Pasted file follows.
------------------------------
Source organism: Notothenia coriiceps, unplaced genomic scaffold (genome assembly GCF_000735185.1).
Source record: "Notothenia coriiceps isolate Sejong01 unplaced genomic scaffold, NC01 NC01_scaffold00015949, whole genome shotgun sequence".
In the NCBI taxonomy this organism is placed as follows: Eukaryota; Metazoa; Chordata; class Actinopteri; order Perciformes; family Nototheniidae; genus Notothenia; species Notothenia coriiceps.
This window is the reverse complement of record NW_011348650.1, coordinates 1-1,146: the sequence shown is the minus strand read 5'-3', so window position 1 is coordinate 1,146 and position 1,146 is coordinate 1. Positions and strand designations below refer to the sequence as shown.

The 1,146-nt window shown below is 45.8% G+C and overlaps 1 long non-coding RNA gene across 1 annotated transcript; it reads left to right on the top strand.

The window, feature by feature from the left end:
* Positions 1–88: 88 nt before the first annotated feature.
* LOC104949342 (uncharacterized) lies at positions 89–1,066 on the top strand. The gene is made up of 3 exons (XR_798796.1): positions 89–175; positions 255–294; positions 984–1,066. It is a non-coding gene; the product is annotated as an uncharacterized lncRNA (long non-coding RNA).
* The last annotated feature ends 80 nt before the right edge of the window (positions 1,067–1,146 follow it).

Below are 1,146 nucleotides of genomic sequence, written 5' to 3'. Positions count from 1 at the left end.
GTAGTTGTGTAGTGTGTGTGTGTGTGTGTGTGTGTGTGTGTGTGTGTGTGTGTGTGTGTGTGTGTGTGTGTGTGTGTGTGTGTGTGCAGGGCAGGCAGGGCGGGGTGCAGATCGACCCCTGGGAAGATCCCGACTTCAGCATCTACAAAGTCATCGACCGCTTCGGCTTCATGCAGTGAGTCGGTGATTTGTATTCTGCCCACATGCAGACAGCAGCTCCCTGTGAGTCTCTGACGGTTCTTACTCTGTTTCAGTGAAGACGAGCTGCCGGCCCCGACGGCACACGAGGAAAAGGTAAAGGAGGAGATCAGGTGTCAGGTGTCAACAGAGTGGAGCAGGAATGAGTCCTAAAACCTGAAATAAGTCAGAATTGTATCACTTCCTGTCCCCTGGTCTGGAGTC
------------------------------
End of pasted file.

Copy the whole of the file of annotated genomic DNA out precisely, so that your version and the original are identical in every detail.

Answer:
Source organism: Notothenia coriiceps, unplaced genomic scaffold (genome assembly GCF_000735185.1).
Source record: "Notothenia coriiceps isolate Sejong01 unplaced genomic scaffold, NC01 NC01_scaffold00015949, whole genome shotgun sequence".
In the NCBI taxonomy this organism is placed as follows: Eukaryota; Metazoa; Chordata; class Actinopteri; order Perciformes; family Nototheniidae; genus Notothenia; species Notothenia coriiceps.
This window is the reverse complement of record NW_011348650.1, coordinates 1-1,146: the sequence shown is the minus strand read 5'-3', so window position 1 is coordinate 1,146 and position 1,146 is coordinate 1. Positions and strand designations below refer to the sequence as shown.

The 1,146-nt window shown below is 45.8% G+C and overlaps 1 long non-coding RNA gene across 1 annotated transcript; it reads left to right on the top strand.

The window, feature by feature from the left end:
* Positions 1–88: 88 nt before the first annotated feature.
* LOC104949342 (uncharacterized) lies at positions 89–1,066 on the top strand. The gene is made up of 3 exons (XR_798796.1): positions 89–175; positions 255–294; positions 984–1,066. It is a non-coding gene; the product is annotated as an uncharacterized lncRNA (long non-coding RNA).
* The last annotated feature ends 80 nt before the right edge of the window (positions 1,067–1,146 follow it).

Below are 1,146 nucleotides of genomic sequence, written 5' to 3'. Positions count from 1 at the left end.
GTAGTTGTGTAGTGTGTGTGTGTGTGTGTGTGTGTGTGTGTGTGTGTGTGTGTGTGTGTGTGTGTGTGTGTGTGTGTGTGTGTGTGCAGGGCAGGCAGGGCGGGGTGCAGATCGACCCCTGGGAAGATCCCGACTTCAGCATCTACAAAGTCATCGACCGCTTCGGCTTCATGCAGTGAGTCGGTGATTTGTATTCTGCCCACATGCAGACAGCAGCTCCCTGTGAGTCTCTGACGGTTCTTACTCTGTTTCAGTGAAGACGAGCTGCCGGCCCCGACGGCACACGAGGAAAAGGTAAAGGAGGAGATCAGGTGTCAGGTGTCAACAGAGTGGAGCAGGAATGAGTCCTAAAACCTGAAATAAGTCAGAATTGTATCACTTCCTGTCCCCTGGTCTGGAGTC